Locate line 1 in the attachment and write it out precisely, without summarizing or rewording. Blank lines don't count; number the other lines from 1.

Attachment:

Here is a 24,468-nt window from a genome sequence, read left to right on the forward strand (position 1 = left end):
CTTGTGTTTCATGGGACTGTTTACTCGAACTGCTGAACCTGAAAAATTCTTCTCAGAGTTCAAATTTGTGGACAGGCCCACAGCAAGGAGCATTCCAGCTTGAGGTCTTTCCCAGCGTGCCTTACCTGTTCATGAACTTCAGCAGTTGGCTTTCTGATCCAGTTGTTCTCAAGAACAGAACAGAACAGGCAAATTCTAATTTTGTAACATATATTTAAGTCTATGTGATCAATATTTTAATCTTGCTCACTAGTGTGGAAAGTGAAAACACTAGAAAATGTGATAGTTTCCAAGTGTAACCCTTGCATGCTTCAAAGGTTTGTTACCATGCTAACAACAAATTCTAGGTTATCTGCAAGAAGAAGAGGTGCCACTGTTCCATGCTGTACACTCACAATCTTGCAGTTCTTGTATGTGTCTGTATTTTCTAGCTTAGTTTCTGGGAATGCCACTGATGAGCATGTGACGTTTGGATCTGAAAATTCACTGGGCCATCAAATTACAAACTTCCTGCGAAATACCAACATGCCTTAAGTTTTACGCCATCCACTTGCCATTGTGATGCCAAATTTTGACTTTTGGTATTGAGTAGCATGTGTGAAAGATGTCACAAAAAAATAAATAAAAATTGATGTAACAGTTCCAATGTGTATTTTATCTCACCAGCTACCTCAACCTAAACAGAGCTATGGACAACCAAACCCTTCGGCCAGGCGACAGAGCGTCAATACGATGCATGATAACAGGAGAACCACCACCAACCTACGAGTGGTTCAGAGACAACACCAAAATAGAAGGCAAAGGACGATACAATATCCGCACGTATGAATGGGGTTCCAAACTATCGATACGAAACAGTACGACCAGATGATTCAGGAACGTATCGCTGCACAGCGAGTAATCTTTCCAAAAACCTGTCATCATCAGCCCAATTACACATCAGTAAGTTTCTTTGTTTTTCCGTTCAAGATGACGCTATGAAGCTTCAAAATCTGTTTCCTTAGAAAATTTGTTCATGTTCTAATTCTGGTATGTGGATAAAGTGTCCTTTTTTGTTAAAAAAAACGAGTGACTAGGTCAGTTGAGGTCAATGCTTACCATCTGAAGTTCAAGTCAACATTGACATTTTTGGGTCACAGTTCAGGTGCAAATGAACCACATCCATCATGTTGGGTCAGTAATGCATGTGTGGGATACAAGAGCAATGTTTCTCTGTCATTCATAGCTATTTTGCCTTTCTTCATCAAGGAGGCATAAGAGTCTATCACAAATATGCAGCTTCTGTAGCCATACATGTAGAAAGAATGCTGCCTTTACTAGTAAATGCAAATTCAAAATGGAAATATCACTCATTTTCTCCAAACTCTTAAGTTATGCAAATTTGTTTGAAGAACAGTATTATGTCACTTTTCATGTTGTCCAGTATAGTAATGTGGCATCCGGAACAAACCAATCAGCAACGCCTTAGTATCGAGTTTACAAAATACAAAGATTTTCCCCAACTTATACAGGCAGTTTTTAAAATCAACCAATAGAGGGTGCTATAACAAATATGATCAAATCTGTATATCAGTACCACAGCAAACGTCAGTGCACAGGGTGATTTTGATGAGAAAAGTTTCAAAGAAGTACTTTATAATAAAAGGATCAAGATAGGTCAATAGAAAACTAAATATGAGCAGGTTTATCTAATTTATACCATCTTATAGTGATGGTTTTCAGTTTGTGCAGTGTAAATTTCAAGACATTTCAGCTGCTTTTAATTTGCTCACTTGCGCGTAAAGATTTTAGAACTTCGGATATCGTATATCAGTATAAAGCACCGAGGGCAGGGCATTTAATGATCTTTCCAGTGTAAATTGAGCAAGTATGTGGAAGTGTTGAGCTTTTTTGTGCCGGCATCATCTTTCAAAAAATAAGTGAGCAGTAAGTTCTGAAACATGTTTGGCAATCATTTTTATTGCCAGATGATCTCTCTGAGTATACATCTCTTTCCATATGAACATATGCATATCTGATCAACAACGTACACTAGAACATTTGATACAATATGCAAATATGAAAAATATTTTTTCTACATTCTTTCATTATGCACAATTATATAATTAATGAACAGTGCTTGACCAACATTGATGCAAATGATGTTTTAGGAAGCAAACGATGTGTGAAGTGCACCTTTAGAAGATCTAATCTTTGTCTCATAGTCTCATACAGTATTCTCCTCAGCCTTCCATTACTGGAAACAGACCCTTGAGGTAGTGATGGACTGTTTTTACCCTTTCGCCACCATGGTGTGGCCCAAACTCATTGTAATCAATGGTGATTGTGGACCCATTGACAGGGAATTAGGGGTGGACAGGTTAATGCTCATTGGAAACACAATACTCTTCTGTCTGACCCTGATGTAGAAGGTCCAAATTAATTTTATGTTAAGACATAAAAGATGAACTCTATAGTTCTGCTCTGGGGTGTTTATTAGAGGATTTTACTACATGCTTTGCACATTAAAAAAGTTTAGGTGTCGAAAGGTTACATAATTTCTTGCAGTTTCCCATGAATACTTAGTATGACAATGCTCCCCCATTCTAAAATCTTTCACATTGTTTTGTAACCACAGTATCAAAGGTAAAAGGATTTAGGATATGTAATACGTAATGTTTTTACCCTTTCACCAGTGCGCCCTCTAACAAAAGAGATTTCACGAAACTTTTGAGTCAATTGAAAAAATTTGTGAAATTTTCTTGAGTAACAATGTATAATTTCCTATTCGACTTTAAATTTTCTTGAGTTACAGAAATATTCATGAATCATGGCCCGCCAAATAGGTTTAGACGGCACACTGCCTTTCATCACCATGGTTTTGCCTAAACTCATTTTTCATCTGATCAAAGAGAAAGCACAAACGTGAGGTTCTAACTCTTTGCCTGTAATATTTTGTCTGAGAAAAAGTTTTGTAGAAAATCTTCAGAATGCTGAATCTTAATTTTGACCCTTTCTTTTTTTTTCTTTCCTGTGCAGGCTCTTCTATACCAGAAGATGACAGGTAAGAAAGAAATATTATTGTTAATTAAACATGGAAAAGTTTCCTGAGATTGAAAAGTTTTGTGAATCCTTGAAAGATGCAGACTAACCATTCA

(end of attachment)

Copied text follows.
Here is a 24,468-nt window from a genome sequence, read left to right on the forward strand (position 1 = left end):